I saw it once. I remember enjoying it well enough, though some of the
marital scenes between Sutherland and (Burstyn?) were tiring. But what I
thought was marvelous--indeed, worth the admission--was the moment when
Fellini is encountered editing. That moment said more about filmmaking,
more about art, more about ego, than many other films put together.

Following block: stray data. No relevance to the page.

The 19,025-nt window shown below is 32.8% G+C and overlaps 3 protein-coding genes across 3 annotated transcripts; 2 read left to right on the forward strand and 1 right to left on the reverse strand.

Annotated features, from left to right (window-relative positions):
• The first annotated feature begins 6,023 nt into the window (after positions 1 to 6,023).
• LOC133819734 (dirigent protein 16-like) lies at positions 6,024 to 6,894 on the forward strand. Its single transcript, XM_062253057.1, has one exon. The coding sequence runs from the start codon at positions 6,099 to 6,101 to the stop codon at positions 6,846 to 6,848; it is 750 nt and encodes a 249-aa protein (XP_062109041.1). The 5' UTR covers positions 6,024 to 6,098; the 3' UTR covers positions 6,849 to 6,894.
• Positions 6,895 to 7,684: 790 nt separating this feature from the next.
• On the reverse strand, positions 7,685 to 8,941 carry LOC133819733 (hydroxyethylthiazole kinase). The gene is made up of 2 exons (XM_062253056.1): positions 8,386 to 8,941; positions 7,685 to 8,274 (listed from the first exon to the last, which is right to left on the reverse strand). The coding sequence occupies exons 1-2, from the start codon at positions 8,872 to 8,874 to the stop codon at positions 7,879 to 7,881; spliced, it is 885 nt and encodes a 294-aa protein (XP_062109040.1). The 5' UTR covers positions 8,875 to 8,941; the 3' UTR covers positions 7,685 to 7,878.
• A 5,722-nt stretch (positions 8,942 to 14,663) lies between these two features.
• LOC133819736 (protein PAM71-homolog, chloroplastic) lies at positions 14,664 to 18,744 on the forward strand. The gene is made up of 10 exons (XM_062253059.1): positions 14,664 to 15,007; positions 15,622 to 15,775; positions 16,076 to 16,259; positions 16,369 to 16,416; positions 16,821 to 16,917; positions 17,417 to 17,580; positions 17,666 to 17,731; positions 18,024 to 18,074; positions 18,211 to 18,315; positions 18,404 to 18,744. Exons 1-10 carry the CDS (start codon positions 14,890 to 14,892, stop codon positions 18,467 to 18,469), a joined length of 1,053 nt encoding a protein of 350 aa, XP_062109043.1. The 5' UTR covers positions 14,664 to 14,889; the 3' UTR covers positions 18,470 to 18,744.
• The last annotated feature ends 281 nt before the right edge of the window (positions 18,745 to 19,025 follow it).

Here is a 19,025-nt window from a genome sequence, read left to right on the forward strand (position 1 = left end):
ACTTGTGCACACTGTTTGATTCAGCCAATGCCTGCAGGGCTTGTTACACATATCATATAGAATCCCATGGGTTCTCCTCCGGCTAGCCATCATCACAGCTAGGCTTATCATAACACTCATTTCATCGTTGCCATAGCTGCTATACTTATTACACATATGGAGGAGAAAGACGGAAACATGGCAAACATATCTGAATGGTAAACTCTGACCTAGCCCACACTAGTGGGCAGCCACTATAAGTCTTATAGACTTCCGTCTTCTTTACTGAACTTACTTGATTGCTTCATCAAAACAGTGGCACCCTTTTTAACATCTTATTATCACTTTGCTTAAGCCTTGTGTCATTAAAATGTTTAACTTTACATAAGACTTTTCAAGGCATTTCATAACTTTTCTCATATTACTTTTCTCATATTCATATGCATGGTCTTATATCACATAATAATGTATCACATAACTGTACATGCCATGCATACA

Fellini says, "Sorry, I am WORKING," and we actually see him, just
before, intensely and devotedly lost in that work. Filmmaking isn't the
egotistical self-indulgence much of Hollywood would have us believe. At
least, not when it's being done by such as Fellini. The sense of
concentration we see him display over that cutter's shoulder; his
abruptness at the door; the focus of his love onto the film project,
rather than onto the passerby; are all missing in Alex, and THAT is why
Alex isn't making another film.
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